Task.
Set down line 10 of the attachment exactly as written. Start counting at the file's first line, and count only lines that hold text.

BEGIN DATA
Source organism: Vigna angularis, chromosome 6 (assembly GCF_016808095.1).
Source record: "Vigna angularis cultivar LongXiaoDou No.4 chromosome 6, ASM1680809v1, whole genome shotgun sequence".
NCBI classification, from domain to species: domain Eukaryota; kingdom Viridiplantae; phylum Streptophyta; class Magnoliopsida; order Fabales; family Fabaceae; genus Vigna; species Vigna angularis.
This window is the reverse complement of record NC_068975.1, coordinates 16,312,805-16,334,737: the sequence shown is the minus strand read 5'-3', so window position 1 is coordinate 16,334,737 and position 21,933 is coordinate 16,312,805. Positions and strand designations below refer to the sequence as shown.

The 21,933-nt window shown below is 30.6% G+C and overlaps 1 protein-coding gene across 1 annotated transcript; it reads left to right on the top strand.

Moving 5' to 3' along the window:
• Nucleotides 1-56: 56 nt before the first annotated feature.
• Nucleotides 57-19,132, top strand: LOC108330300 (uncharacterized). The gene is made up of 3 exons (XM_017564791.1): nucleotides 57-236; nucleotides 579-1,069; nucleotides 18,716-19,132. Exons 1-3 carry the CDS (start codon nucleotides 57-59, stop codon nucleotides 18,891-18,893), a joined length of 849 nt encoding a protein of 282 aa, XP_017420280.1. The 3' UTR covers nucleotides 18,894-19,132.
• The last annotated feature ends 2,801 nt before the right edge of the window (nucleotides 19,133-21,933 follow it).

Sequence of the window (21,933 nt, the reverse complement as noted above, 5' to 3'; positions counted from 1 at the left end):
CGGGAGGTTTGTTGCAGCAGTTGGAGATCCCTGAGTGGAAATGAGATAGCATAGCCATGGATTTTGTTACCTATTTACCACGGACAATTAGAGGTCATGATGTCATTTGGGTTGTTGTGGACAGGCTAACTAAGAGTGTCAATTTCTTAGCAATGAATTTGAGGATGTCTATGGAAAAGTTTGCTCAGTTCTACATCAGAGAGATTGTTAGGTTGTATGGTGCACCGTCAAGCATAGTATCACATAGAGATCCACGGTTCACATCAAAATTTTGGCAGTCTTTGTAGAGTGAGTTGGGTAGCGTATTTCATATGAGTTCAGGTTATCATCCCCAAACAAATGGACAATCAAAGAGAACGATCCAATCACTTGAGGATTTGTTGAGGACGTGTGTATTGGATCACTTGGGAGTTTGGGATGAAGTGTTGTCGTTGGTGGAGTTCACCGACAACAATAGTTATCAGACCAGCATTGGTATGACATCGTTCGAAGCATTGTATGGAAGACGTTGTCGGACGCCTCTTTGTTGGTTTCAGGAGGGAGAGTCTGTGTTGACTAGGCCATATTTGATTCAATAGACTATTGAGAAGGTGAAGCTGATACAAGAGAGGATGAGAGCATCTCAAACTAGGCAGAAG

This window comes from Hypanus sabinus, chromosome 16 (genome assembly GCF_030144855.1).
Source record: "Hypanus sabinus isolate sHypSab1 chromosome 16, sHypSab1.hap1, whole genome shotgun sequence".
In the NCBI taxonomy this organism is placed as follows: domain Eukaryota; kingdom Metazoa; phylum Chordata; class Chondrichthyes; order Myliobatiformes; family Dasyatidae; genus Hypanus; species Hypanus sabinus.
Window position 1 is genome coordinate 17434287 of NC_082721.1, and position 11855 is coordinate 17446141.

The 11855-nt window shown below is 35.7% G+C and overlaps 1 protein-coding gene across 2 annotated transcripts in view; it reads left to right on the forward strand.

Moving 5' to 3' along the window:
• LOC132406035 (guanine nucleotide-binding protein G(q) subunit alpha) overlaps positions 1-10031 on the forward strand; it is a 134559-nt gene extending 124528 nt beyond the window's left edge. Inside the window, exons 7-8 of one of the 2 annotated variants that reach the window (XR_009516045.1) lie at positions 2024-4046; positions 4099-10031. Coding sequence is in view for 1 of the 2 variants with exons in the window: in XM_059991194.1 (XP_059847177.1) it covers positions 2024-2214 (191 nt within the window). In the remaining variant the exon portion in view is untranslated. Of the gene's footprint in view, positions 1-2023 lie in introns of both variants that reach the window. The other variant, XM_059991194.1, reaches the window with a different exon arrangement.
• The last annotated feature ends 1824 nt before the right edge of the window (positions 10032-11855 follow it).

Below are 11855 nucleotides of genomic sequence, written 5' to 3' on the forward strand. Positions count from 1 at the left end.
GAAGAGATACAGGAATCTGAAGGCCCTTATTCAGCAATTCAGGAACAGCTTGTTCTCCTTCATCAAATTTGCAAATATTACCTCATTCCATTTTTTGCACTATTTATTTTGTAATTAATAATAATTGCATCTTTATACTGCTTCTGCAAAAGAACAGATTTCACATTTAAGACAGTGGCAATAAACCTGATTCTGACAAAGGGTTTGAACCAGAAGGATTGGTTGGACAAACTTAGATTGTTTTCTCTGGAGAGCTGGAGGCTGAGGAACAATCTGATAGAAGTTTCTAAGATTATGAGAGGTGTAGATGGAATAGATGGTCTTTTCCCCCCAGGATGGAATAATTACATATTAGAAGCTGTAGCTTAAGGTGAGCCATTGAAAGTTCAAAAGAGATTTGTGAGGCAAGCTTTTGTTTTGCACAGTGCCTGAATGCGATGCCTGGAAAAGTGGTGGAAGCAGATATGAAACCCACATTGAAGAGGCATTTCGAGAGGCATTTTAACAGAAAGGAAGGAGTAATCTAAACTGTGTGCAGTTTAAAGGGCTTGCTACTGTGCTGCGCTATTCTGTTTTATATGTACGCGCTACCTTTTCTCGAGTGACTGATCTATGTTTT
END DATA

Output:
Sequence of the window (21,933 nt, the reverse complement as noted above, 5' to 3'; positions counted from 1 at the left end):